Mediterranean > Impressed Ware, Cardial Ware, Maritime Bell Beaker and/or Funnelbeaker (TRB)
Caucasus & Southwest Asian > Linearbandkeramik (LBK)
Saturday, March 9, 2013
I've just put together a new test for GEDmatch called the Eurogenes K36. Obviously, the K36 means that it features thirty six ancestral clusters. It probably won't include any Oracles, mostly because the Calculator Effect would render these useless if they were based on the average results of the reference samples (see the sheet here for details), and it'd be very time consuming for me to test a wide variety of other samples in supervised mode using thirty six sets of allele frequencies.
The main purpose of the Eurogenes K36 is to help users unravel the ethnic origins of local areas of their genomes (aka. half-segments), hence the high number of ancestral categories, some of which are very specific. In other words, the test is mainly a chromosome painting utility. It's accessible via the GEDmatch Ad-Mix link below:
GEDmatch > Ad-Mix page > Eurogenes > Eurogenes K36
An important point to keep in mind is not to take the ancestry proportions too literary. If you're, say, English, and you get an Iberian score of 12% this doesn't actually mean you have recent ancestry from Spain or Portugal. What it means is that 12% of your alleles look typical of the reference samples classified as Iberian, and this figure might only indicate recent Iberian admixture if it's clearly higher than those of other English users.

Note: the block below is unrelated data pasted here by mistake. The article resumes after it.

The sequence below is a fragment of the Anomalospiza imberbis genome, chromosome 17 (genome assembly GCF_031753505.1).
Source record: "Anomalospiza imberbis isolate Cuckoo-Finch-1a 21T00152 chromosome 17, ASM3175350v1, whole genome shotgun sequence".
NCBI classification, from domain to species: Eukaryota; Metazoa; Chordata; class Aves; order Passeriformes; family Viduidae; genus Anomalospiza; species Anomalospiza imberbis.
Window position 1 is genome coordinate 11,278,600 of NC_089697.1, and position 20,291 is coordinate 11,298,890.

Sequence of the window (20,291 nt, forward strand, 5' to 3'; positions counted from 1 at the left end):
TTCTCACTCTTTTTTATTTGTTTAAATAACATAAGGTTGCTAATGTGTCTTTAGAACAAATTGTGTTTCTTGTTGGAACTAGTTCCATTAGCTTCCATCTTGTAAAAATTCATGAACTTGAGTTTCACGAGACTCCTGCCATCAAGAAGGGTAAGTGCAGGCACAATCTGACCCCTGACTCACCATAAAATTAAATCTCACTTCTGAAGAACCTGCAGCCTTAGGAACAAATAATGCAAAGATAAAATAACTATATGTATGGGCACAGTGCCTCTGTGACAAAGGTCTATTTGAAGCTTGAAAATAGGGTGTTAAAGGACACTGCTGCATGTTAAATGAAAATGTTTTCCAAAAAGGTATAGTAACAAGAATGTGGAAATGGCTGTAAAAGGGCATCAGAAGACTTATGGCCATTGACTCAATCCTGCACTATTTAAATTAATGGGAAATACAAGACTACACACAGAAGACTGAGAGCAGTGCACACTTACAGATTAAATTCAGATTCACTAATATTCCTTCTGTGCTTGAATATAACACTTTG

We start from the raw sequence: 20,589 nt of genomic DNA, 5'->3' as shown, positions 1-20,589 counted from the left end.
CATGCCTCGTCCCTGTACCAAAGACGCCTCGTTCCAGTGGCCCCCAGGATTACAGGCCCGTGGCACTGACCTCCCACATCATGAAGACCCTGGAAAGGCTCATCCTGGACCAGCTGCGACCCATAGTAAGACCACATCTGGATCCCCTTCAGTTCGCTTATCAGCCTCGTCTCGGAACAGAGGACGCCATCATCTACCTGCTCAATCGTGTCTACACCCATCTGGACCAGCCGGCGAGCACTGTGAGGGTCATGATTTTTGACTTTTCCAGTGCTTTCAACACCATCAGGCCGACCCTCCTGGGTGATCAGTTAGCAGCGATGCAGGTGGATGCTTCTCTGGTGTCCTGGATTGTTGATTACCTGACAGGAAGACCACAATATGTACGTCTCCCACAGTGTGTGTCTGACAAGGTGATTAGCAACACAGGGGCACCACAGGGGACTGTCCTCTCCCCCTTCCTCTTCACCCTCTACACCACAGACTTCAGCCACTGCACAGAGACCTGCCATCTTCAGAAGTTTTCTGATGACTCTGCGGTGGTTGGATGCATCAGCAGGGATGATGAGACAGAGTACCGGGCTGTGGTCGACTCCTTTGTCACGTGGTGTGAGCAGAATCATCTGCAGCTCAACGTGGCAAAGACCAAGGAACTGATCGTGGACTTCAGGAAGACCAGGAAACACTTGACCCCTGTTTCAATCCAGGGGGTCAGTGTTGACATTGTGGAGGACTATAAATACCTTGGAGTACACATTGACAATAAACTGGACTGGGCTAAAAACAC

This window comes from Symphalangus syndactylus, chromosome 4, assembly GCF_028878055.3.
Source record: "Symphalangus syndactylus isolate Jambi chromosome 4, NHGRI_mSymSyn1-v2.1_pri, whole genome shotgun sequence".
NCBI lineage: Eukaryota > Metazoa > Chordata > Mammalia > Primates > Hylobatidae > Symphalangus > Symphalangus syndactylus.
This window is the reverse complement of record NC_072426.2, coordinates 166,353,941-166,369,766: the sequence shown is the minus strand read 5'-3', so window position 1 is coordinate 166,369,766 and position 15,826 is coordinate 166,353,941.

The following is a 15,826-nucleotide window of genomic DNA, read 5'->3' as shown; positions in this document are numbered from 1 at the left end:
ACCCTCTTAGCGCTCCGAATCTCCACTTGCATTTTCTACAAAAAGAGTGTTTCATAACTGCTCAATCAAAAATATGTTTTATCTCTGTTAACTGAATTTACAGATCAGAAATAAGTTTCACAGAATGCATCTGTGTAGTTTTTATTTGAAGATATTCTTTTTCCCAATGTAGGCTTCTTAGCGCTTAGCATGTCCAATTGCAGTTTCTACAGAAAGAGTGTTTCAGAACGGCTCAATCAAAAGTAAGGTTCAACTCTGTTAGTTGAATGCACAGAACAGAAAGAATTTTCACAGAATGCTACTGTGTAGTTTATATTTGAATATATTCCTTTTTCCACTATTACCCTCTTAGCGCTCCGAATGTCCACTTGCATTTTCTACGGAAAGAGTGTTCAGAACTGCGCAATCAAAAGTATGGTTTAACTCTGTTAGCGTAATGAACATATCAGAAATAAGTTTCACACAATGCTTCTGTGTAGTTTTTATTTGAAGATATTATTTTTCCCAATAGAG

Another way to look at it is that the ancestry proportions are like map coordinates, and they'll place you with a very high degree of accuracy on a genetic map featuring other users. Indeed, please feel free to post your scores and ancestry details in the comments below to help others get an idea of what their results might represent. My results are listed below. The scores put me squarely in Poland relative to those of other European samples I've run, which is correct.